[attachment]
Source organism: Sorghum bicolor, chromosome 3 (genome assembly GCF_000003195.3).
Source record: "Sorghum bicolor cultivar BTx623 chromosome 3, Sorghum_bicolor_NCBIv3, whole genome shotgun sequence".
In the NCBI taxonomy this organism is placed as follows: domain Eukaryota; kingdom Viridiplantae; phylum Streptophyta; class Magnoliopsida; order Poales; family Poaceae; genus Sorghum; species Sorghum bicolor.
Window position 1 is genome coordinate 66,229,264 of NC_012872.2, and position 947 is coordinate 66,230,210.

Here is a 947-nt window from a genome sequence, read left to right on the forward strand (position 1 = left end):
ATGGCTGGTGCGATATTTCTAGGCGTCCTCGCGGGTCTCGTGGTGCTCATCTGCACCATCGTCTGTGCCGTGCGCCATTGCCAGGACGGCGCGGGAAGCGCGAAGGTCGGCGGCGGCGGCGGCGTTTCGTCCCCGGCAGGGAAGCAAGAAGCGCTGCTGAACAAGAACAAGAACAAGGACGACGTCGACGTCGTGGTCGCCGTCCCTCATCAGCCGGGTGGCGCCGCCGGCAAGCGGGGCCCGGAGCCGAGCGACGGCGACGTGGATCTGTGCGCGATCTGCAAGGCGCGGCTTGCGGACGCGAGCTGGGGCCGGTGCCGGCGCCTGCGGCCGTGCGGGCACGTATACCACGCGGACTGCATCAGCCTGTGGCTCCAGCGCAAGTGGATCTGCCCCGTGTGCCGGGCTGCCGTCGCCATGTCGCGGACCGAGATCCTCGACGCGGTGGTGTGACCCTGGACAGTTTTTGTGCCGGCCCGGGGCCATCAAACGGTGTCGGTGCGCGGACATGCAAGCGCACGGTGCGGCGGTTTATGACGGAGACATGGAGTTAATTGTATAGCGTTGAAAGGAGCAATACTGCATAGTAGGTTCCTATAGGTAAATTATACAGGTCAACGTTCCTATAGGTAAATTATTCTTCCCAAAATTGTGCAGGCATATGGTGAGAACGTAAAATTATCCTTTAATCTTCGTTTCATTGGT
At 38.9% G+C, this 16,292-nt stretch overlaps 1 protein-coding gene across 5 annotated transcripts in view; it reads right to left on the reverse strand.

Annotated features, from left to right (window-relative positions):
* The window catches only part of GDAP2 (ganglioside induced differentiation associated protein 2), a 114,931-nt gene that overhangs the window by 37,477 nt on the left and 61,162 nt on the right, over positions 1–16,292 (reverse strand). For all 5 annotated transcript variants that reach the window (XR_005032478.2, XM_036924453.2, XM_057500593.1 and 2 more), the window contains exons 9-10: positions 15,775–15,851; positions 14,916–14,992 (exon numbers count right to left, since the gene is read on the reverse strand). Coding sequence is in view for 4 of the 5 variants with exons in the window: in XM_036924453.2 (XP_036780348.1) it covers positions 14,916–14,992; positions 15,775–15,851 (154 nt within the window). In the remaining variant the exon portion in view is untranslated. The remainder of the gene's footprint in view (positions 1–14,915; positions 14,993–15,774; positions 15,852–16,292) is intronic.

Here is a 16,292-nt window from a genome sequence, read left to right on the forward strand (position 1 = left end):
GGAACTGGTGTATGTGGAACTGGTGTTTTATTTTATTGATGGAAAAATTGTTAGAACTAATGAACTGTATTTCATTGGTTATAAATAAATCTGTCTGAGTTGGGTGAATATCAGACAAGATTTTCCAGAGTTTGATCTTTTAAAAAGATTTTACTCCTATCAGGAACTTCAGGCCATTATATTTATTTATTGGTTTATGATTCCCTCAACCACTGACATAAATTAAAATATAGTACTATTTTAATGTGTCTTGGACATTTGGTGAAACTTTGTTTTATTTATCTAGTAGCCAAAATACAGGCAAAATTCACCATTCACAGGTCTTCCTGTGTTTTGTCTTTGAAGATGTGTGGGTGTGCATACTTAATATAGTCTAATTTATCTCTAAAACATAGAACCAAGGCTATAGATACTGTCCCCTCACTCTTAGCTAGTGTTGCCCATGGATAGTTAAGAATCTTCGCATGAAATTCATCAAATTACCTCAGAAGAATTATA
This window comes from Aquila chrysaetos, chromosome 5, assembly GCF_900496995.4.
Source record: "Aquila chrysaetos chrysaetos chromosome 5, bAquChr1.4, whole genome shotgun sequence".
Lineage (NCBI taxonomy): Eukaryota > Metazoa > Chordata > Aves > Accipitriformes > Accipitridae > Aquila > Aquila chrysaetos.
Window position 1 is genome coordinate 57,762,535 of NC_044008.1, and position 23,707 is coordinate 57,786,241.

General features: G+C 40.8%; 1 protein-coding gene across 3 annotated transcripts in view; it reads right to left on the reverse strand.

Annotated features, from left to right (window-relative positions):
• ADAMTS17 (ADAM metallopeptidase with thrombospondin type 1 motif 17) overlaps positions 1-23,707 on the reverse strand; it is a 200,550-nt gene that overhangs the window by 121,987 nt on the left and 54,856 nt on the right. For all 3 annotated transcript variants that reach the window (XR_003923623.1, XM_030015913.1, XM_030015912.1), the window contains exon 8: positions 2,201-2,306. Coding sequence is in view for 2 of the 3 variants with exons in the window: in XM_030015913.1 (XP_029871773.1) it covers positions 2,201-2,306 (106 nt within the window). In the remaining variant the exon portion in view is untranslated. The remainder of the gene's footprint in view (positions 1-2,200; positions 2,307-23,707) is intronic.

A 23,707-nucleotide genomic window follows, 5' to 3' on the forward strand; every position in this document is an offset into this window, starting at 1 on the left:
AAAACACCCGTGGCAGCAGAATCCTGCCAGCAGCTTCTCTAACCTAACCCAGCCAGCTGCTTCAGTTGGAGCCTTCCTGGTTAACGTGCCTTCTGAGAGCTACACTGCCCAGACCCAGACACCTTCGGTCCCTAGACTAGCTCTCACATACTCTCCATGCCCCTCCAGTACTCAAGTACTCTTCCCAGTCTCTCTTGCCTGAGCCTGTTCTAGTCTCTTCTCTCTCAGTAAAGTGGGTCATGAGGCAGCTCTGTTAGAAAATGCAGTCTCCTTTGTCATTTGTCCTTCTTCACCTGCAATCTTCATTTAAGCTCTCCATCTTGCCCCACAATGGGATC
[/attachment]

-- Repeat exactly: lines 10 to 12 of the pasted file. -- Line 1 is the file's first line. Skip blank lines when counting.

Here is a 16,292-nt window from a genome sequence, read left to right on the forward strand (position 1 = left end):
GGAACTGGTGTATGTGGAACTGGTGTTTTATTTTATTGATGGAAAAATTGTTAGAACTAATGAACTGTATTTCATTGGTTATAAATAAATCTGTCTGAGTTGGGTGAATATCAGACAAGATTTTCCAGAGTTTGATCTTTTAAAAAGATTTTACTCCTATCAGGAACTTCAGGCCATTATATTTATTTATTGGTTTATGATTCCCTCAACCACTGACATAAATTAAAATATAGTACTATTTTAATGTGTCTTGGACATTTGGTGAAACTTTGTTTTATTTATCTAGTAGCCAAAATACAGGCAAAATTCACCATTCACAGGTCTTCCTGTGTTTTGTCTTTGAAGATGTGTGGGTGTGCATACTTAATATAGTCTAATTTATCTCTAAAACATAGAACCAAGGCTATAGATACTGTCCCCTCACTCTTAGCTAGTGTTGCCCATGGATAGTTAAGAATCTTCGCATGAAATTCATCAAATTACCTCAGAAGAATTATA
This window comes from Aquila chrysaetos, chromosome 5, assembly GCF_900496995.4.